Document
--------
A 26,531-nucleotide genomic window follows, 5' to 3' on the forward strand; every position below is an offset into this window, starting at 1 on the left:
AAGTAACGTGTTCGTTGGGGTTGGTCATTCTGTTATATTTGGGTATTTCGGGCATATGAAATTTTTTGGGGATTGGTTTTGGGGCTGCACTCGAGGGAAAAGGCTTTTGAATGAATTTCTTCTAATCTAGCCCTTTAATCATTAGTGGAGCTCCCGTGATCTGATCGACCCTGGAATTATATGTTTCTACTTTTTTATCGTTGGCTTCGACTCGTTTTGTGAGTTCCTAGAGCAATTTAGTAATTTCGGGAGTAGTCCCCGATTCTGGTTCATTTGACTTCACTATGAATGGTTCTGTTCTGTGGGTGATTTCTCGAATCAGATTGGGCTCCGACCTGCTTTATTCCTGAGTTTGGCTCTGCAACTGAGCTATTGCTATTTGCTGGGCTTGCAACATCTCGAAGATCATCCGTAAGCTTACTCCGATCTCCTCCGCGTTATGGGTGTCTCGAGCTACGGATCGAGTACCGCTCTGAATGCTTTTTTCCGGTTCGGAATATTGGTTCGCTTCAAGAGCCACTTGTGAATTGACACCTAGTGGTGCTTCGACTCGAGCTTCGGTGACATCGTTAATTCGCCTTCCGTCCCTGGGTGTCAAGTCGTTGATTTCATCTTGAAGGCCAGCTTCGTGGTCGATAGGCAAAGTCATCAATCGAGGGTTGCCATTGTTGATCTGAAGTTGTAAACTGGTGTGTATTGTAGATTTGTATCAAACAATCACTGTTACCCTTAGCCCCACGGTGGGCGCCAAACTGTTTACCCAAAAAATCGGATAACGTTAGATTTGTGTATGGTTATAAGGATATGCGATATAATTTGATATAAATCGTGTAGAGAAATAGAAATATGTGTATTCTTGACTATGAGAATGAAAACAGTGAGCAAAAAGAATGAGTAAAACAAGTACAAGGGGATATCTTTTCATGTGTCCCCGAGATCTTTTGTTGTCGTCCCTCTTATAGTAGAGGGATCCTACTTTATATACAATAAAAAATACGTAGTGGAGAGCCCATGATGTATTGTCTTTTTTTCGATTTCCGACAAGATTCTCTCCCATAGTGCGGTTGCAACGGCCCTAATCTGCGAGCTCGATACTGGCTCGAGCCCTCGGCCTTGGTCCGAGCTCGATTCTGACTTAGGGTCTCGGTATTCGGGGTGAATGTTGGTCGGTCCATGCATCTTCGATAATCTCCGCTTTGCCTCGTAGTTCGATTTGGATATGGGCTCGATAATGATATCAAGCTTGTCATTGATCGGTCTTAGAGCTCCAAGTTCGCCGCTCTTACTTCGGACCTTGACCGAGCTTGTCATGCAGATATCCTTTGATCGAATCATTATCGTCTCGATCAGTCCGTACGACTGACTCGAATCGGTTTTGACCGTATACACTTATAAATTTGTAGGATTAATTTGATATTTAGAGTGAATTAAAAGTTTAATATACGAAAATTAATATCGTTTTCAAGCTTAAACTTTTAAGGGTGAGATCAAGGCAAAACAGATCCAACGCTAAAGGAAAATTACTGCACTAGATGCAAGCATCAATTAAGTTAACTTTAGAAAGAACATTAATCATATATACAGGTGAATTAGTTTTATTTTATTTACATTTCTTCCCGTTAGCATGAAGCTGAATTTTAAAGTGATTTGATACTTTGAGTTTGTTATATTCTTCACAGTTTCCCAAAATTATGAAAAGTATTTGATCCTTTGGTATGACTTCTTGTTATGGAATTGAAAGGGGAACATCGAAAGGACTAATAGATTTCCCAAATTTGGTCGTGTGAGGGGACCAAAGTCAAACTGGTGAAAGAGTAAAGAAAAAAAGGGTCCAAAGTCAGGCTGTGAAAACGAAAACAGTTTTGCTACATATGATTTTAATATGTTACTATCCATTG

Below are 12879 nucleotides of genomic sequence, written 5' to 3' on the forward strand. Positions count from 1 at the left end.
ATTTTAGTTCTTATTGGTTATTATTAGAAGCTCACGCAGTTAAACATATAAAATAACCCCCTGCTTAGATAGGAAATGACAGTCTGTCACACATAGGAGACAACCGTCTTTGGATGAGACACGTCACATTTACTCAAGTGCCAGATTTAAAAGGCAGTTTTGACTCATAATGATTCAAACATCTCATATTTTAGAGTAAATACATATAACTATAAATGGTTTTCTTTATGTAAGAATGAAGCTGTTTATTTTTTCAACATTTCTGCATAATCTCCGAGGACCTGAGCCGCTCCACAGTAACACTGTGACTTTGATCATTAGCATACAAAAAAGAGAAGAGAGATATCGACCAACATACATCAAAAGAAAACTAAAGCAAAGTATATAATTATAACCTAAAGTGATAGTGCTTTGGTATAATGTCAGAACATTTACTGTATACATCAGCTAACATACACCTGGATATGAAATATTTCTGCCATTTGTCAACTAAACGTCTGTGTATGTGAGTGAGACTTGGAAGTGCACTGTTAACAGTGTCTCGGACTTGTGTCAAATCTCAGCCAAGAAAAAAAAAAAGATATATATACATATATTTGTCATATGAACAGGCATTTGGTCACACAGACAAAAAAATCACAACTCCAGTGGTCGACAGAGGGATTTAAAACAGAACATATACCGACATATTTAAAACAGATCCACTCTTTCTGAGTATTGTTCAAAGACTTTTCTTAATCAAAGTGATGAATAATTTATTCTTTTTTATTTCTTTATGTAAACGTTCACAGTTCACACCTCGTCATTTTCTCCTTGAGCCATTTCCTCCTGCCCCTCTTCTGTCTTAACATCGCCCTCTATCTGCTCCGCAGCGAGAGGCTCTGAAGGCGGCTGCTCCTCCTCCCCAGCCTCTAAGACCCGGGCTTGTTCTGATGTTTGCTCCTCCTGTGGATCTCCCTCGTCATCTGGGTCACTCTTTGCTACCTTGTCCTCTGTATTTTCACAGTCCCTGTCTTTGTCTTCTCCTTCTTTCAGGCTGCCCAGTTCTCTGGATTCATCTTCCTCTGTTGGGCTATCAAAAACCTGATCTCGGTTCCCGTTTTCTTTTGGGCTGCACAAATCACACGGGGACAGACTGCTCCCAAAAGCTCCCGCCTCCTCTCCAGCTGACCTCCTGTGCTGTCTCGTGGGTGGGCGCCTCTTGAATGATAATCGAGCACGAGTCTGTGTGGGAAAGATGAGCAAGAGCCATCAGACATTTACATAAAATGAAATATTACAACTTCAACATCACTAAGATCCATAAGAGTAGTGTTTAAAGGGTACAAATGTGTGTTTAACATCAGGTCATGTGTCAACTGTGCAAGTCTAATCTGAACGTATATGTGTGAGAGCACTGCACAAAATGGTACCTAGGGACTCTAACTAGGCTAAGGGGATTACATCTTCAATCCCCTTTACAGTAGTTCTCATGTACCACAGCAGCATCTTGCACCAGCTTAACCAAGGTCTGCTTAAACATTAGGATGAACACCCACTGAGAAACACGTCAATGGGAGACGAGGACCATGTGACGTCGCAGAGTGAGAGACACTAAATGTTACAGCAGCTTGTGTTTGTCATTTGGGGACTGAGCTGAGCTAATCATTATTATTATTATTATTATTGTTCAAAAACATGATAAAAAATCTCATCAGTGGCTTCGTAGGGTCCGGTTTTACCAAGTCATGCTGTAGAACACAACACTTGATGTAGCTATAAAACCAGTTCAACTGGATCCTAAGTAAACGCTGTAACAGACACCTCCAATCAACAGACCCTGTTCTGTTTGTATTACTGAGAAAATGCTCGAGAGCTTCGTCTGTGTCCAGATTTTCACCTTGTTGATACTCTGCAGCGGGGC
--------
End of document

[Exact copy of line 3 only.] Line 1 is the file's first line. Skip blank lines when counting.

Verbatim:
Below are 12879 nucleotides of genomic sequence, written 5' to 3' on the forward strand. Positions count from 1 at the left end.